(One major caveat is if you are both investing too much in some exotic job title, rather than also doing a position statement listing detailed responsibilities, which manager and dept you report to, what your responsibilities are, how, when and by whom this will be measured - if they can't or won't do any of that basic stuff, they're either cuddly eccentric geniuses, or hopeless - probably the latter. This "completely new" claim and the sentence "Assume the job is completely new and has never been worked on" make me incredibly nervous. If they're making up a job title to snow you, look cool on a business card, don't know their own org chart, create ambiguity about responsibilities, reporting structure, pay scales, career development then run for the exit.)

Title A is not known on the internet and there are no similar job titles as you are going to do something completely new for a company. How to know if X is enough to do A and you are not being underpaid?

How do ever compare anything to anything slightly dissimilar? Go to the time-honored basics:

  • What is their career path, how could you be promoted, what are those job titles and pay scales (incl. stock)? What is your direct manager's job title? your peers/prospective peers? (or what were all their titles at previous jobs? then research those salaries)
  • What is their business model, what funding stage are they, what and when are likely exits, liquidity events, how much stock as % of equity, how do they do compensation? If they react to these questions like they've never heard them before or dismiss them as irrelevant, run for the exit.
  • What is the previous track record of the management team and investors? How do you quantify the career risk (/upside) of working for them?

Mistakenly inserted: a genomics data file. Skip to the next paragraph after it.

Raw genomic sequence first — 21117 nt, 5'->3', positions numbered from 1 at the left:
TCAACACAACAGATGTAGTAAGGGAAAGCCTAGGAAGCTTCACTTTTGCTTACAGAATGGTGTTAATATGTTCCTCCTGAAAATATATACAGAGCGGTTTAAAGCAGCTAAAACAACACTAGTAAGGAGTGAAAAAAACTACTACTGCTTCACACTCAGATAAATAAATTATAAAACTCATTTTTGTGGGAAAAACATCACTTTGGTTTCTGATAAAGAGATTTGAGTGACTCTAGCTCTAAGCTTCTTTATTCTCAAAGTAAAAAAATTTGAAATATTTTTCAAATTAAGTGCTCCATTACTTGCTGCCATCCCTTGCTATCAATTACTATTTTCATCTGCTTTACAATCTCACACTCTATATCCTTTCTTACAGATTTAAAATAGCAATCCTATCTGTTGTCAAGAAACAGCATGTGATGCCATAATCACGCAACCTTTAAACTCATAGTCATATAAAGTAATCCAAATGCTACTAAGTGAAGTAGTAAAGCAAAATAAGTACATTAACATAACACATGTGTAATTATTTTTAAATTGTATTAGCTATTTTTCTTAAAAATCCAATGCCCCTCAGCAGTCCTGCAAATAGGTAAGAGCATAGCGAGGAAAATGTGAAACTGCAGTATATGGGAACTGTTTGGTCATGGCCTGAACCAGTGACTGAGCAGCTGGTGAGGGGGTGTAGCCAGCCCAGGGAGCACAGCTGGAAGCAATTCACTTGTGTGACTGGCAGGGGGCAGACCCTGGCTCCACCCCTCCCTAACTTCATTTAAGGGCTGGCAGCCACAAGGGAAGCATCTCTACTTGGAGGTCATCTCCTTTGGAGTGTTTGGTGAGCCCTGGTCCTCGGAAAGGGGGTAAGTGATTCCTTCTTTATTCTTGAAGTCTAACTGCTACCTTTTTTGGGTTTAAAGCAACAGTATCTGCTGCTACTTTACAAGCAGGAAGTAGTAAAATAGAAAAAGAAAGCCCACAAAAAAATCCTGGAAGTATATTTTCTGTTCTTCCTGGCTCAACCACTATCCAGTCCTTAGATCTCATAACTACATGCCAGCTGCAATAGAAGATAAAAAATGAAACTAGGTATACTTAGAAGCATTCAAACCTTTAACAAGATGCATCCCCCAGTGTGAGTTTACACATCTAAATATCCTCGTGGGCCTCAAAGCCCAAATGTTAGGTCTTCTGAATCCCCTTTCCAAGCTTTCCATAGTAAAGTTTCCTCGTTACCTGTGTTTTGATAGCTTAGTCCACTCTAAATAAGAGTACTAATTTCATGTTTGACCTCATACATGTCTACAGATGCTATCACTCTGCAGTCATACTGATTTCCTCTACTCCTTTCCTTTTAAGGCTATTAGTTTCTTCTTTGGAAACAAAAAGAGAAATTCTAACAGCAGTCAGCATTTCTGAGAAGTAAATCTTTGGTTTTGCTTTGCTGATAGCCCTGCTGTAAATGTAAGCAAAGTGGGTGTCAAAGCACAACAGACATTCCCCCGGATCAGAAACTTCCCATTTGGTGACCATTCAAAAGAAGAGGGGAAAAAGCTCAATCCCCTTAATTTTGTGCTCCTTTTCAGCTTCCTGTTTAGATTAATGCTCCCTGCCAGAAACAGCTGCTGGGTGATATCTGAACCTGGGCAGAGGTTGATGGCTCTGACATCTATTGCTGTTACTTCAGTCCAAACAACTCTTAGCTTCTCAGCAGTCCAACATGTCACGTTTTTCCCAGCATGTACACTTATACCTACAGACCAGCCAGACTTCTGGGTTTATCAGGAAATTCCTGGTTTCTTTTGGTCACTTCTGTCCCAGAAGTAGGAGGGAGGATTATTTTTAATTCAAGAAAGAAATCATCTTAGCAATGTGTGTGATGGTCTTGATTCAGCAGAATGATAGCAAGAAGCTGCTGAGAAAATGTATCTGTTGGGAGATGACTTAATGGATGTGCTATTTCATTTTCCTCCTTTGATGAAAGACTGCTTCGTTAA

Those are the caveats and suggested comparison methods, now back to the salary negotiation - take off your objective hat and put on your negotiation one:

  • How many other candidates do they have? Are you the only choice, the first choice or what?
  • How many other offers do you have? Is this job your preferred choice?
  • How long has this position been open, how many unsuccessful applicants and candidates did they go through, how much productivity did they lose? (all of those imply a business cost. If they took 3 months and sank $40K into interviewing for it, then it must be worth at least >=$160K. Of course you don't start negotiating at 160K)
  • How urgent are they to hire? How urgent are you to decide? Who is more urgent? Are you negotiating salary directly with the hiring manager, a recruiter, or HR? Always try to negotiate salary with the hiring manager.
  • If they did H1B visa, they would have to quit insisting it's unique in the recorded history of humanity, and come up with a job title with equivalent federal labor classification and a competitive salary range. (Research if they've done this before, e.g. for other positions). You could try to figure out what that would be - there's a lot of public data you can browse - browse it.
  • As ever with compensation negotiation, don't just obsess about raw salary, look at intangibles: commute time, company culture, medical, retirement, vacation, remote-working, tuition, attitude to publishing parts of your work as open-source (written authorization is good) etc etc.
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The job is not defined by the role name, but by the goals of that role. Here are some questions to ask yourself to narrow down the problem:

  1. What do you do exactly in that job? What are your tasks and responsibilities?
  2. With what kind of people you have to deal/collaborate with? Peers? Other areas? Clients? And to what degree? (Just collaboration? A charge of authority and high interaction with the client?)

Once you know that, then you can ask people in your business branch of people that do that. I heard stories of people that do exactly the same thing, but the jobs have like 6 role names or something.

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How could you get in touch touch with such persons? Would you bluntly ask in what salary ranges they are? –  Ajaxkevi Feb 21 at 15:35
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Hey Xanathos, welcome to the Workplace. Could you expand and share the experiences of one of the people you know who have had luck with this strategy? On our site, we prefer answers to be backed up with either a reference or experiences that demonstrate your answer is correct. Hope this helps. –  jmort253 Feb 22 at 22:47